Patrick Kane had a goal and an assist, recording another multi-point game, his 16th of the season.

"I mean we need every point we can get at this point," Kane said. "There's still belief in this locker room. Obviously we need to go on quite a run and have a big record here down the stretch. But take it a game at a time and nice to get two points."

Anton Forsberg was a big reason the Blackhawks even recorded those two points. The 25-year-old netminder stopped 34 of 36 shots and made a handful of big saves down the stretch.

"It was really nice to get a win for sure," Forsberg said. "I would love to have a lot more wins, but right now just gotta look forward and get as many wins as possible."

Added Quenneville: "I think it was good for him to win a game the way he did. Lot of shots were on the line, as we progressed, got deeper, hitting the point first was big for him and for us and then finding a way to get the extra one was a good win."

Three Things to Watch: Blackhawks collide with Senators

NBC Sports Chicago

Three Things to Watch: Blackhawks collide with Senators

Here are Three Things to Watch when the Blackhawks take on the Ottawa Senators tonight on NBC Sports Chicago and streaming live on the NBC Sports app. Coverage begins at 6:30 p.m. with Blackhawks Pregame Live.

1. Trade chips.

The Blackhawks have reached the point in their season where they have no choice but to become sellers before the Feb. 26 deadline, and we saw that when they traded Michal Kempny to the Washington Capitals on Monday for a conditional third-round pick in 2018. Tommy Wingels could also be an attractive piece for a team looking to fill out their depth.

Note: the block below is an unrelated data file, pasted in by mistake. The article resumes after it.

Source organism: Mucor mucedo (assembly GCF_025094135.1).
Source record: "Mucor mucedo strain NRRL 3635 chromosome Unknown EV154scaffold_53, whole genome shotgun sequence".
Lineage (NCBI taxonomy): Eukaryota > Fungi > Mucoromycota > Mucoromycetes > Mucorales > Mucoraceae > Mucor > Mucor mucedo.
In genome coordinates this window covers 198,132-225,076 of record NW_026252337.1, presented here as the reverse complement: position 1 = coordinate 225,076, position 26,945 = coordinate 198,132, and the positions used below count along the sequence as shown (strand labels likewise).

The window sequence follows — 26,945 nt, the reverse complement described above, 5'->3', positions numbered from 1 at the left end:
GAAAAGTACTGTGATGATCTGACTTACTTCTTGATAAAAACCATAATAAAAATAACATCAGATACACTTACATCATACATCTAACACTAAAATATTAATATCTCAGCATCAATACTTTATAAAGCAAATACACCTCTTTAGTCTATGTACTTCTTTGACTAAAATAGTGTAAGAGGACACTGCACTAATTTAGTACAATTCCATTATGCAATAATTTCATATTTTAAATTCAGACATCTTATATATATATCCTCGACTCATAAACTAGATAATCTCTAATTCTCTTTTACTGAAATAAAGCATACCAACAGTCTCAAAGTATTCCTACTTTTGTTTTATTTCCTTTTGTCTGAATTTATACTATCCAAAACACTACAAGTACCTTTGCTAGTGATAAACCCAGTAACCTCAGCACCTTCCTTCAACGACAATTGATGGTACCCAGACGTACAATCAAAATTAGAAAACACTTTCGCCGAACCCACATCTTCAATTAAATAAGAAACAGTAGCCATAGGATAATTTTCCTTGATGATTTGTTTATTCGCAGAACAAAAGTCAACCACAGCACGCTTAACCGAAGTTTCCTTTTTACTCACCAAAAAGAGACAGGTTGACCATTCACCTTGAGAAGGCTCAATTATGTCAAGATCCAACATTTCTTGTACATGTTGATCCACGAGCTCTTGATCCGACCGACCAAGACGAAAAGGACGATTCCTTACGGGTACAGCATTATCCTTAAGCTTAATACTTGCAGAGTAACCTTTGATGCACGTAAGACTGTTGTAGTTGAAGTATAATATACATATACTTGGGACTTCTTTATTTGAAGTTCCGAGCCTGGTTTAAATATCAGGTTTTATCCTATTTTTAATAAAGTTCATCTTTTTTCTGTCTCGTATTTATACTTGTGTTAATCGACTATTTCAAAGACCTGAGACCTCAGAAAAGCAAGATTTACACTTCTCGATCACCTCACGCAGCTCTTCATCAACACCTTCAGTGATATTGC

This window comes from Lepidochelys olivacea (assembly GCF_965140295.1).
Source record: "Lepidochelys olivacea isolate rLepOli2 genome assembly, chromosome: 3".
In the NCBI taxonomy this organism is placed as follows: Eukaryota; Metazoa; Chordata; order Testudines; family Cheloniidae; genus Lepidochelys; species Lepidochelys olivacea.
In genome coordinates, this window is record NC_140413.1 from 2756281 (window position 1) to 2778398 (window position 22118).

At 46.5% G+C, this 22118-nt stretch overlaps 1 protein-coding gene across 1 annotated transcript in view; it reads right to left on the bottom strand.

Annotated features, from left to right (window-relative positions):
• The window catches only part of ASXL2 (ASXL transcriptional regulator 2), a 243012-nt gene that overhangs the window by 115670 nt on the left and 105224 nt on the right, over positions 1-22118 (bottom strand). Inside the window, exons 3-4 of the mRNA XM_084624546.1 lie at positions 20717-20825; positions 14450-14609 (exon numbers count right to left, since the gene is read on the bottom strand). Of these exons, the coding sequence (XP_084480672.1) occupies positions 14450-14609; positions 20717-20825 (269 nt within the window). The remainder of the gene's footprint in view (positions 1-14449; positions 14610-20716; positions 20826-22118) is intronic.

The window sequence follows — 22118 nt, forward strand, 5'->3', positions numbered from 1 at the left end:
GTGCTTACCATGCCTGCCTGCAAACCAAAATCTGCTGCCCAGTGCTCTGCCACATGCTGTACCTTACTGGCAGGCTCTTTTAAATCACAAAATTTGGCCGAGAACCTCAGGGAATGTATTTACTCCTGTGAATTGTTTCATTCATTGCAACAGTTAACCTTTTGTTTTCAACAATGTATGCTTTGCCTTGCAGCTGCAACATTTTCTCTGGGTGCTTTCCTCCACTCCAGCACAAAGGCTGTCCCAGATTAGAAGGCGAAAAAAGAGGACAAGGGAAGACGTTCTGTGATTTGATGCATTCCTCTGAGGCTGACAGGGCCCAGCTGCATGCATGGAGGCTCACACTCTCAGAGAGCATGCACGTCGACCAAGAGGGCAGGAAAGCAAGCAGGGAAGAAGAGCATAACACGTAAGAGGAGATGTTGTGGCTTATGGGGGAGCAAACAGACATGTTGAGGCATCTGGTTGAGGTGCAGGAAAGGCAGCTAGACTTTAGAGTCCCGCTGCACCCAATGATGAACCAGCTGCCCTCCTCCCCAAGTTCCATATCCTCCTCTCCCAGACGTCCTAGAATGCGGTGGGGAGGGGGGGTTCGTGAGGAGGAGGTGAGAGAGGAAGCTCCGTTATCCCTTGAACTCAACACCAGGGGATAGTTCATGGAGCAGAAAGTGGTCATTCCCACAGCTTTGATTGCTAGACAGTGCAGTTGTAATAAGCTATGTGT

The Senators will definitely be sellers, and wow do they have some names potentially on the market that can fetch large returns: Derrick Brassard and Mike Hoffman are two players who log top-six minutes on a nightly basis and also have term left on their contract, which is great for teams looking to load up for this year and beyond.

The biggest name to watch, probably in the league altogether, is Erik Karlsson, who could be on the move if a team offers a big enough package for the Senators to pull the trigger now as opposed to in the offseason if they feel him re-signing is a long shot. He was the best defenseman last season, and if a team steps up to get him, they're getting two possible postseason runs out of him.

2. Artem Anisimov's experiment at left wing not working.

Joel Quenneville has tried rekindling the magic between Anisimov, Nick Schmaltz and Patrick Kane as of late, only this time Anisimov is playing the wing and it just hasn't been very effective. The trio was on the ice for each of the two 5-on-5 goals the Kings scored on Monday, and Anisimov completely lost his man on the first one.

It's important to establish a consistent left winger for Schmaltz and Kane, and maybe putting Alex DeBrincat up there is something you consider going forward as part of a long-term solution. Move Anisimov back down as the third-line center to play in more of a defensive role and continue using his big body on power plays for his offensive abilities might be the best bet.

3. Win the special teams battle.

In their last meeting against Ottawa on Jan. 9, the Blackhawks went 4-for-6 on the power play and 4-on-4 on the penalty kill in an 8-2 win. And those are two areas to look out for again.

The Senators own the 28th-ranked power play with a 16.1 percent success rate and 29th-ranked penalty kill with a 74.5 percent success rate. Get ready for another offensive outburst?